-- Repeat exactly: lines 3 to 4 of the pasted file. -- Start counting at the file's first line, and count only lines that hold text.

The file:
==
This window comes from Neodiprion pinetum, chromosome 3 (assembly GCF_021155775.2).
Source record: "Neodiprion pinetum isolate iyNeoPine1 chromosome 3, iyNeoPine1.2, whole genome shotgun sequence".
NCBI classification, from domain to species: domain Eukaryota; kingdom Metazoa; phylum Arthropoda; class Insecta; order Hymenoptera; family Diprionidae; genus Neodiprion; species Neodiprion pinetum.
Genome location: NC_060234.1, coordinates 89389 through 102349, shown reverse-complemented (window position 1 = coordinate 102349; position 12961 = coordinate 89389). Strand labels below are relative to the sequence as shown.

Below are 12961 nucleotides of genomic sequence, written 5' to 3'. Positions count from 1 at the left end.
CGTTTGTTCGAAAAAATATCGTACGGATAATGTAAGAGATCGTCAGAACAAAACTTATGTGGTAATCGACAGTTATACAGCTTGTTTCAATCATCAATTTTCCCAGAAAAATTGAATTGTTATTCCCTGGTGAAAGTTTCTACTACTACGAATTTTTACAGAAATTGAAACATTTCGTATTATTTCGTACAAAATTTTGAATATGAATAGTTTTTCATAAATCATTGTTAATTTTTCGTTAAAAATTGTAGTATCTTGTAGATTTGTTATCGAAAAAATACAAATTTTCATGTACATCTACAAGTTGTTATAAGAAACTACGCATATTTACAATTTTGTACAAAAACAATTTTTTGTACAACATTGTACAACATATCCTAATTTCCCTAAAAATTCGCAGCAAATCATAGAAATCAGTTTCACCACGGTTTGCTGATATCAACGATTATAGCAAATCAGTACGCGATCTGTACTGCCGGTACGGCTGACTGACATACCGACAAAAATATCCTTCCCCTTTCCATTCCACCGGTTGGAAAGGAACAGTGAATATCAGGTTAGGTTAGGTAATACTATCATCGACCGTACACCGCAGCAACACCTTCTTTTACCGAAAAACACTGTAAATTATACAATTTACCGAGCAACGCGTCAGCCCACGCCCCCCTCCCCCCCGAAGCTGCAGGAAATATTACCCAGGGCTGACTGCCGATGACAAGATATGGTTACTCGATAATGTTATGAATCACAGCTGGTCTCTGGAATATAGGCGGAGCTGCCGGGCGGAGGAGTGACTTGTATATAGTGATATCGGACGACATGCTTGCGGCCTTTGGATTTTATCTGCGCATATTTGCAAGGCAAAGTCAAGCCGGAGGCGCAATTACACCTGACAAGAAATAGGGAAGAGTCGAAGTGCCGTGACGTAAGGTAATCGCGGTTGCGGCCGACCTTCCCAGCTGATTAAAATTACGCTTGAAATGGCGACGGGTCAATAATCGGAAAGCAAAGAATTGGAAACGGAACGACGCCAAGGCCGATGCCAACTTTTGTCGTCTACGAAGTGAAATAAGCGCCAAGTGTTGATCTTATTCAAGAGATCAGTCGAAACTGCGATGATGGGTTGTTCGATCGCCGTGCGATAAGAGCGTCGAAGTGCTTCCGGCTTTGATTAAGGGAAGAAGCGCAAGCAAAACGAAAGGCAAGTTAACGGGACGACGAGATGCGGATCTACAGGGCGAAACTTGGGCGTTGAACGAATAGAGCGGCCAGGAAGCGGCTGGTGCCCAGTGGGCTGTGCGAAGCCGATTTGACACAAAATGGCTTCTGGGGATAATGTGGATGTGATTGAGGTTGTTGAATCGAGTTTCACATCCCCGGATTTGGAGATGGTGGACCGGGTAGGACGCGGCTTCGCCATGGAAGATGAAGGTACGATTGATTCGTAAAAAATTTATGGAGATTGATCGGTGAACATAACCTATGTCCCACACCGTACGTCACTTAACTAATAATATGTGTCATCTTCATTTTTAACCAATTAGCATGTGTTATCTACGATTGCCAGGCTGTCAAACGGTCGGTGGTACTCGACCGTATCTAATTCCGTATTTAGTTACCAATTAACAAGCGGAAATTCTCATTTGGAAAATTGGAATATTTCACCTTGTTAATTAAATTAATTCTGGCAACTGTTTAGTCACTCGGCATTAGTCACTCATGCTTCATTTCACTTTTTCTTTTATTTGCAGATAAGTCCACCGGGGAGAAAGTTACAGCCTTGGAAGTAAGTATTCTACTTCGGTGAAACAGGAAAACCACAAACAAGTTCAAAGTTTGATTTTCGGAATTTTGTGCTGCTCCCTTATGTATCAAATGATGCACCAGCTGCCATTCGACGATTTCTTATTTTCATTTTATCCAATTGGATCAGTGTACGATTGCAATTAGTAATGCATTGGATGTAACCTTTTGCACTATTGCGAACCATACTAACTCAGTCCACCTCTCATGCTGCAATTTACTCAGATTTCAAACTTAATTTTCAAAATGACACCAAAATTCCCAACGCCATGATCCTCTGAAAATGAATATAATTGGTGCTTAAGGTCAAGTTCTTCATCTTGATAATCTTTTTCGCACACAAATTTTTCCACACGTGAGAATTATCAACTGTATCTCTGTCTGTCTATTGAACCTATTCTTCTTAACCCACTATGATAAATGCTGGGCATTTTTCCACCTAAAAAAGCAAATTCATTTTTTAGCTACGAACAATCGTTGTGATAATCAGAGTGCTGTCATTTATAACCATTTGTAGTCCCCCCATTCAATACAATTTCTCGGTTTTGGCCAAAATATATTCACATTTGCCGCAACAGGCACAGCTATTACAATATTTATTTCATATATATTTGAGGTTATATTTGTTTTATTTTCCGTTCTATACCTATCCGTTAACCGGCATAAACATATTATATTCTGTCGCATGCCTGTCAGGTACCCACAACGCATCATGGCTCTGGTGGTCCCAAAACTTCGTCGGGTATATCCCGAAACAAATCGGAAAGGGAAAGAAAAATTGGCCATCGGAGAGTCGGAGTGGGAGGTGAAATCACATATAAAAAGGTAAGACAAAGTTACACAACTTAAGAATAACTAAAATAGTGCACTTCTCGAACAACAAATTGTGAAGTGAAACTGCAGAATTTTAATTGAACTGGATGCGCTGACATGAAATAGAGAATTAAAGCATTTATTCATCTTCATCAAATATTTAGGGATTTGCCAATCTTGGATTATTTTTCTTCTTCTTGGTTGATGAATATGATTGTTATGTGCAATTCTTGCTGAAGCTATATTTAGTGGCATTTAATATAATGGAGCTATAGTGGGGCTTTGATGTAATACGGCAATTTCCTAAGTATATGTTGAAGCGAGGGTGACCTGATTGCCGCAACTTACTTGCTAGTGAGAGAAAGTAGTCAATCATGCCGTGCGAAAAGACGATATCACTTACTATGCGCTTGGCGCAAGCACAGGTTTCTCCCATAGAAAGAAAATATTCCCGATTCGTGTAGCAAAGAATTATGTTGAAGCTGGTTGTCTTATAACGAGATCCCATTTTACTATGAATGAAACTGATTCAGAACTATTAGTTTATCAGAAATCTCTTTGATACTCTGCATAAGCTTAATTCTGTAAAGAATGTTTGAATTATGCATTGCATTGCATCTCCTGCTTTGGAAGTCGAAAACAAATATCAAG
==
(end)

NCBI classification, from domain to species: domain Eukaryota; kingdom Metazoa; phylum Arthropoda; class Insecta; order Hymenoptera; family Diprionidae; genus Neodiprion; species Neodiprion pinetum.
Genome location: NC_060234.1, coordinates 89389 through 102349, shown reverse-complemented (window position 1 = coordinate 102349; position 12961 = coordinate 89389). Strand labels below are relative to the sequence as shown.